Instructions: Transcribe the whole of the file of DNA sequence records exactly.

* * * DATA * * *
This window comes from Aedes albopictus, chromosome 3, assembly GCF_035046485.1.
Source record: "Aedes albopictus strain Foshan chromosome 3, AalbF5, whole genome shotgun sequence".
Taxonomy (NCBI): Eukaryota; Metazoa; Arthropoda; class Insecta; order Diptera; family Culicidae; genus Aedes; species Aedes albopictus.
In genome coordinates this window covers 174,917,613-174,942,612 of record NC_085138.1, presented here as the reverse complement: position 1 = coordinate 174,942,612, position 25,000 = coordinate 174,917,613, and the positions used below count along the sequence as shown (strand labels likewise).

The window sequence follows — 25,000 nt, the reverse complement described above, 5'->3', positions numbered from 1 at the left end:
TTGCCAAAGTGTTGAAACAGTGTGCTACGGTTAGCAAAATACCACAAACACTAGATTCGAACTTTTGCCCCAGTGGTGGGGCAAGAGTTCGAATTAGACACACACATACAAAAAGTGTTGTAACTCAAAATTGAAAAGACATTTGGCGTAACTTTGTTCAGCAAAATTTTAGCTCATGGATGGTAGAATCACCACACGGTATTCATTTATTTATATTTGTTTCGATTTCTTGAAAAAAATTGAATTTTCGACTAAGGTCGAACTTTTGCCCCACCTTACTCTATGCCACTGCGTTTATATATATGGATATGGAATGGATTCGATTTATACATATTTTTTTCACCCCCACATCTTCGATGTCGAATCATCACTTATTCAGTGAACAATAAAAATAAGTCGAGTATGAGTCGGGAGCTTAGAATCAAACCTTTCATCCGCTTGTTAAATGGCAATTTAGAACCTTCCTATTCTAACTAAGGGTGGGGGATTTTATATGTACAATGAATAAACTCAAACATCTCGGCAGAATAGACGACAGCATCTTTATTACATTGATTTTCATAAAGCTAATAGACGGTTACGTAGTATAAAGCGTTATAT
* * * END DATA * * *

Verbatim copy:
This window comes from Aedes albopictus, chromosome 3, assembly GCF_035046485.1.
Source record: "Aedes albopictus strain Foshan chromosome 3, AalbF5, whole genome shotgun sequence".
Taxonomy (NCBI): Eukaryota; Metazoa; Arthropoda; class Insecta; order Diptera; family Culicidae; genus Aedes; species Aedes albopictus.
In genome coordinates this window covers 174,917,613-174,942,612 of record NC_085138.1, presented here as the reverse complement: position 1 = coordinate 174,942,612, position 25,000 = coordinate 174,917,613, and the positions used below count along the sequence as shown (strand labels likewise).

The window sequence follows — 25,000 nt, the reverse complement described above, 5'->3', positions numbered from 1 at the left end:
TTGCCAAAGTGTTGAAACAGTGTGCTACGGTTAGCAAAATACCACAAACACTAGATTCGAACTTTTGCCCCAGTGGTGGGGCAAGAGTTCGAATTAGACACACACATACAAAAAGTGTTGTAACTCAAAATTGAAAAGACATTTGGCGTAACTTTGTTCAGCAAAATTTTAGCTCATGGATGGTAGAATCACCACACGGTATTCATTTATTTATATTTGTTTCGATTTCTTGAAAAAAATTGAATTTTCGACTAAGGTCGAACTTTTGCCCCACCTTACTCTATGCCACTGCGTTTATATATATGGATATGGAATGGATTCGATTTATACATATTTTTTTCACCCCCACATCTTCGATGTCGAATCATCACTTATTCAGTGAACAATAAAAATAAGTCGAGTATGAGTCGGGAGCTTAGAATCAAACCTTTCATCCGCTTGTTAAATGGCAATTTAGAACCTTCCTATTCTAACTAAGGGTGGGGGATTTTATATGTACAATGAATAAACTCAAACATCTCGGCAGAATAGACGACAGCATCTTTATTACATTGATTTTCATAAAGCTAATAGACGGTTACGTAGTATAAAGCGTTATAT